Saturday 2 June 2012

More creative Maps

I ran across these interesting web-mapping innovations - three on data consumption (multi-modal maps on steroids) and two on data creation (down to earth to outer space).

Planning a cross-continent trip this summer from my paents' in S France to our family@large cottage in Hungary, my wife pointed out I'm familiar with paper Michelin maps of yore, that marked chevrons to signal the steepness of slopes - harks back to under powered cars mid last century, but were very handy for cycling which is what I used it for as a teen -   or colored lines to signal scenic routes. Not to be outdone the web version marks black spots on roads as well as hotels, in an interactive roadmap on steroids.

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Luck would have it that Caitlin Dempsey @gislounge pointed out an Ancient Rome travel map from Stanford University. It calculates travel times in the Roman era across the Roman empire by season and with travel costs in the currency of the time. It's deceptively simple but entails a lot of calculations, a multimodal map on steroids if you will. I'm not sure what's more amazing, that what takes 18 hours direct today took 43 days two millennia ago, or that we can calculate that at all!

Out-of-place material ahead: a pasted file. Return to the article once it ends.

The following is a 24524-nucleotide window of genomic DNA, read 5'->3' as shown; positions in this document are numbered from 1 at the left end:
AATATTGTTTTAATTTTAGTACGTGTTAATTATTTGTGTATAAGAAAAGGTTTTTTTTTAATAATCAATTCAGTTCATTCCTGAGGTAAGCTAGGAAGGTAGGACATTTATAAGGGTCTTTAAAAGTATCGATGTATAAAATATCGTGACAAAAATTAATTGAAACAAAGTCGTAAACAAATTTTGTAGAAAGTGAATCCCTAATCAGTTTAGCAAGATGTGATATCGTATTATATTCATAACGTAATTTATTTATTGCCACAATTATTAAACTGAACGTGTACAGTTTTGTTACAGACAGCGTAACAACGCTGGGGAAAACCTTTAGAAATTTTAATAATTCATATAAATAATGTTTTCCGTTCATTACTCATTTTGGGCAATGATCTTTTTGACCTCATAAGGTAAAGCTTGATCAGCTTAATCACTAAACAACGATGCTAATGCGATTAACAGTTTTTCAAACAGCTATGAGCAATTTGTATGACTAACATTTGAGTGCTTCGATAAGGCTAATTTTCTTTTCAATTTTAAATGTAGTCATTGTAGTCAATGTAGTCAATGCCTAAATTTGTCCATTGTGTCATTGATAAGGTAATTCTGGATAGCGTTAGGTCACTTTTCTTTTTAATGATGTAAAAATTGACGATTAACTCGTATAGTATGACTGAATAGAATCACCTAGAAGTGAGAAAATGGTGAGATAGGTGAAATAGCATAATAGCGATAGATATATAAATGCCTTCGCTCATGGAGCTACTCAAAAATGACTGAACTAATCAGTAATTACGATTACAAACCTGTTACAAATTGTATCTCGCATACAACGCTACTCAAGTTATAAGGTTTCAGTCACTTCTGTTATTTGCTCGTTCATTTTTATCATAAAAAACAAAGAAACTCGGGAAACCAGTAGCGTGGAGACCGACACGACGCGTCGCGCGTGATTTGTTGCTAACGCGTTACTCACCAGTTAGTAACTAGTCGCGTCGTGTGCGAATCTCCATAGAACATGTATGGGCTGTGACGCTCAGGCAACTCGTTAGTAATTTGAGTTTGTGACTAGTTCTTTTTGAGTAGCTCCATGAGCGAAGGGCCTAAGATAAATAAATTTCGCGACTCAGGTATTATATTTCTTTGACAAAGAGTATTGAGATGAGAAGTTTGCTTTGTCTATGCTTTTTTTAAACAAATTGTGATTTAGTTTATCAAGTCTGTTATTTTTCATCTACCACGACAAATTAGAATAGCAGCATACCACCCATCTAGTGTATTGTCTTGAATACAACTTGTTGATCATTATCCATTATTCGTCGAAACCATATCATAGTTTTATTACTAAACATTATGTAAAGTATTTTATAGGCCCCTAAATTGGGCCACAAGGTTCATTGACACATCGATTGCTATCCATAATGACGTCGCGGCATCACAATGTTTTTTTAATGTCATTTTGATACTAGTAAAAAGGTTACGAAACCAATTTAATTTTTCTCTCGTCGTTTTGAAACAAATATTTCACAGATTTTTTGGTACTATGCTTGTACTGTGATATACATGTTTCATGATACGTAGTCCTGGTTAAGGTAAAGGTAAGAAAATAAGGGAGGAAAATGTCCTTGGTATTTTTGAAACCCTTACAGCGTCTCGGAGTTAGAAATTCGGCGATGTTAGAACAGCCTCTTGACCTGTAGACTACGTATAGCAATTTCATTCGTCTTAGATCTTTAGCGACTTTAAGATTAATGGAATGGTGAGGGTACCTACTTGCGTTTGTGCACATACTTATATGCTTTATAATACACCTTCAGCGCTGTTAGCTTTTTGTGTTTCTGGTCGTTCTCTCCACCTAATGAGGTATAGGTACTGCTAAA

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 On the data creation side, Google's AtmosphereOnTour show early this week uncovered an intriguing site from the Met Office. While it does provide data online, it's notoriously hard to extract it and make good use of it. Somewhat of a turnaround is their posting of volunteer weather stations.

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My friend Geo Dailey pointed out the most intriguing app for volunteers to record info on the transit of Venus. On Jun 5 and 6 next week, Venus will swing between Earth and the Sun: measuring the dark speck across the sun disk allowed early astronomers to measure the size of the solar system. This celestial conjunction doesn't happen that often as described my Matt Artz... Geo told me Captain Cook mounted an expedition in the Pacific to measure it in the 18th c.! Well then, contrast that mometous effort with perhaps thousands of volunteers measuring the transit of Venus because:
  1. there's a free iPad app available from Astronomers without Borders  and Esri 
  2. iPhones have cameras GPS and clinometers built in that allow such measuremts
Captain Cook, Samuel de Champlain and other mariners of the time would sure be surprised to see the equivalent of an astrolabe fit in the palm of your hand! Stay tuned for Geo's web map of that event...

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And with the Diamond Jubilee celebrations under way in England, how could we not mention this other interactive map of the beacons lit across the country as another set of community events? This is IMHO one beautiful map too from Esri(UK).

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